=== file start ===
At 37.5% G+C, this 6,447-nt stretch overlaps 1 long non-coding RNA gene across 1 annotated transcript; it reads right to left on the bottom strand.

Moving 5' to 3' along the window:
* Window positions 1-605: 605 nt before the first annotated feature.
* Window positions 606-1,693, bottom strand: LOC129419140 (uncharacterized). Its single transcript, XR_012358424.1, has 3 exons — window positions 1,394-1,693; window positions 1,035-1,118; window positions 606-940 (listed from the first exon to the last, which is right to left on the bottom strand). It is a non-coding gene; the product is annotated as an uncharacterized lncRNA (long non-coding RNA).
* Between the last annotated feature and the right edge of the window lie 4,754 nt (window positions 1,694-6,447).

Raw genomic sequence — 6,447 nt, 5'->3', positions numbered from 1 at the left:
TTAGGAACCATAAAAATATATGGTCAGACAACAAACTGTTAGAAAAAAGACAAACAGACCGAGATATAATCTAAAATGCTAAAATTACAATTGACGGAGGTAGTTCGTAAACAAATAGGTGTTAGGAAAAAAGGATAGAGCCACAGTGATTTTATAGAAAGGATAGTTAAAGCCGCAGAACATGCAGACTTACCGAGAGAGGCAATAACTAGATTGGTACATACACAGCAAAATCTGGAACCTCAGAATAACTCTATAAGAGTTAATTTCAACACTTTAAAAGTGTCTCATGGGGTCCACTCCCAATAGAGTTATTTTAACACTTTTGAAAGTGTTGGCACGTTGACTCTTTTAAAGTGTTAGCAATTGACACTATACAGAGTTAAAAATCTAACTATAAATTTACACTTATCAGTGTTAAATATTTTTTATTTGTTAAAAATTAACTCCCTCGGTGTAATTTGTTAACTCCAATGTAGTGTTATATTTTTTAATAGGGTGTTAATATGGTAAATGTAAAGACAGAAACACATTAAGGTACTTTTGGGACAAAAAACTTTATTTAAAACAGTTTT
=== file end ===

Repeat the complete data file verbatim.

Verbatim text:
At 37.5% G+C, this 6,447-nt stretch overlaps 1 long non-coding RNA gene across 1 annotated transcript; it reads right to left on the bottom strand.

Moving 5' to 3' along the window:
* Window positions 1-605: 605 nt before the first annotated feature.
* Window positions 606-1,693, bottom strand: LOC129419140 (uncharacterized). Its single transcript, XR_012358424.1, has 3 exons — window positions 1,394-1,693; window positions 1,035-1,118; window positions 606-940 (listed from the first exon to the last, which is right to left on the bottom strand). It is a non-coding gene; the product is annotated as an uncharacterized lncRNA (long non-coding RNA).
* Between the last annotated feature and the right edge of the window lie 4,754 nt (window positions 1,694-6,447).

Raw genomic sequence — 6,447 nt, 5'->3', positions numbered from 1 at the left:
TTAGGAACCATAAAAATATATGGTCAGACAACAAACTGTTAGAAAAAAGACAAACAGACCGAGATATAATCTAAAATGCTAAAATTACAATTGACGGAGGTAGTTCGTAAACAAATAGGTGTTAGGAAAAAAGGATAGAGCCACAGTGATTTTATAGAAAGGATAGTTAAAGCCGCAGAACATGCAGACTTACCGAGAGAGGCAATAACTAGATTGGTACATACACAGCAAAATCTGGAACCTCAGAATAACTCTATAAGAGTTAATTTCAACACTTTAAAAGTGTCTCATGGGGTCCACTCCCAATAGAGTTATTTTAACACTTTTGAAAGTGTTGGCACGTTGACTCTTTTAAAGTGTTAGCAATTGACACTATACAGAGTTAAAAATCTAACTATAAATTTACACTTATCAGTGTTAAATATTTTTTATTTGTTAAAAATTAACTCCCTCGGTGTAATTTGTTAACTCCAATGTAGTGTTATATTTTTTAATAGGGTGTTAATATGGTAAATGTAAAGACAGAAACACATTAAGGTACTTTTGGGACAAAAAACTTTATTTAAAACAGTTTT